This article will be updated a few times after publishing while I gather all the information. All regular city council meetings are streamed live with video and transcript and that is where I am getting all of the information.
Alderman Cardenas of the 12th ward speaks in support of the speed camera ordinance.
Bike sharing passes City Council, 46-1. Alderman Robert Fioretti (2nd) was the sole alderman to vote against the ordinance. The system will launch in September 2012.
Margarent Laurino (39th, chair of the committe on pedestrian and traffic safety) gave a prepared statement.
Colón (35th) talks about his experience in Seville, Spain, in March 2011. The city made investments in bicycle facilities, and bike sharing, and saw an enormous increase in the number of people cycling there.
Other coverage on this: Chicago Tribune.
Balcer (11th) talks about his car crash. If there’re any aldermen who don’t want speed cameras, he’ll take their speed cameras for his ward.
Mell (33rd) talks about his red light running at California and Diversey (which I bicycle through almost daily) and how he was in disbelief when he received the ticket. He said he’s never run that red light again.
Danny Solis (25th) talks about speeding in his ward. He mentions how senior citizens going to Alivio (966 W 21st Street) get off the bus at Cermak Road and Morgan Street and are concerned about speeding.
Ray Suarez (31st) talks about how at every Monday ward night people are asking for calmer traffic. “So many idiots out there that refuse to slow down, because they only care about themselves.” Also will take your speed cameras. “I thank the mayor for his vision”.
Emma Mitts (37th. Had debate with her mother this morning. The first thing I said, “Mom, if we save one life, is that not worth doing something about [it] rather than nothing?”
Joe Moore (49th) spoke in support of speed cameras.
Zalewski (23rd). This system provides a warning. If they’re given a fair warning, they won’t do it again. “I…have put up speed humps, both the police and fireman, come to us, and say can you do something about the speed humps. It slows us down. They had to go over 24 speed humps to get to that fire. Speed humps are good, but not for every situation”.
John Pope (10th) spoke in support of ordinance.
Lona Lane (18th) spoke in support of ordinance.
Leslie Hairston (5th) talks about her concerns. One concern is that speed cameras near parks will be running until 11 PM, long after children’s curfew. Will vote no. She also said, “My other concern is we are giving up our authority”, explained Hairston. “We don’t have a say where these go. We (aldermen) should have a say so. Last time I checked we were a democracy. Little by little are are giving up our authority.” She said the same thing at last week’s hearing.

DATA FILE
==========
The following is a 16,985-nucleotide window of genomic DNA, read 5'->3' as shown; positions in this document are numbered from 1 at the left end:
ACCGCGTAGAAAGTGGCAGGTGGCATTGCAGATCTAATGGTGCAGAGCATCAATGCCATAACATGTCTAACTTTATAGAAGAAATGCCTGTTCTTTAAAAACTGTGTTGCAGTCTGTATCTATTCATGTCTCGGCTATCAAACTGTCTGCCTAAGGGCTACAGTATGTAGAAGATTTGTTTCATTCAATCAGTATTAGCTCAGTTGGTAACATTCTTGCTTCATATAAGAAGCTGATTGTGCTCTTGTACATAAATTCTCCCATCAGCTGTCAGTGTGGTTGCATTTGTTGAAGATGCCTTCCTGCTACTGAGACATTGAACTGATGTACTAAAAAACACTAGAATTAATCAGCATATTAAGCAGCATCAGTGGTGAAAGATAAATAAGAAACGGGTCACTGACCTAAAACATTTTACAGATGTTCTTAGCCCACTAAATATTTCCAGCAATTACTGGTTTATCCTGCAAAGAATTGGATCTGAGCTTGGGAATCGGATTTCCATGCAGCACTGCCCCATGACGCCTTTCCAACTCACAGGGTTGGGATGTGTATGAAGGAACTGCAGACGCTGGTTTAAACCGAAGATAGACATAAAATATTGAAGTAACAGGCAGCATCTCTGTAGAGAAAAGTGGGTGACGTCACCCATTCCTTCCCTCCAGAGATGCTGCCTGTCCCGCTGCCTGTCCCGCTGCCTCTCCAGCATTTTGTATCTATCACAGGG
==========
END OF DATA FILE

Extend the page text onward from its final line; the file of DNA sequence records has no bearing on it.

Tom Tunney (44th), supports, but has similar reservations as Hairston. Wanted ability to veto camera location. Will vote yes.
Anthony Beale (9th). Will vote yes. Tough decision, accepts the changes in the ordinance.
Cardenas (12th). A pedestrian friendly environment is where we should be going. I don’t want us to be a European city, I want to compare to a European city, I want it to be great.
Proco “Joe” Moreno (1st). This is nothing more than a money grab, to write tickets, [clapping] and to take away the freedom these citizens have. That’s a quote when we were debating seat belts. I’ve looked at this from both sides. Will vote yes.
Margaret Laurino (39th, chair of the committee on pedestrian and traffic safety). Move for passage, in the same way as the roll call for bike sharing.
The ordinance for the “Establishment of Children’s Safety Zones” (speed camera ordinance) passes 33-14. The City Clerk, Susana Mendoza, will post the roll call votes on her office’s website.
Alderman Moreno (1st Ward) gives an impassioned speech about speed cameras.
Vote on Mayor Emanuel’s proposed infrastructure was deferred. I am happy for this. I don’t think there was enough time to learn about this. We unfortunately haven’t mentioned this once, mainly because I, along with the aldermen, are still trying to understand what this thing is. NBC Chicago has the story.
Grid Chicago is a blog about sustainable transportation matters, projects and culture in Chicago and Illinois, by John Greenfield and Steven Vance since June 2011. We switched to writing at Streetsblog Chicago in January 2013.
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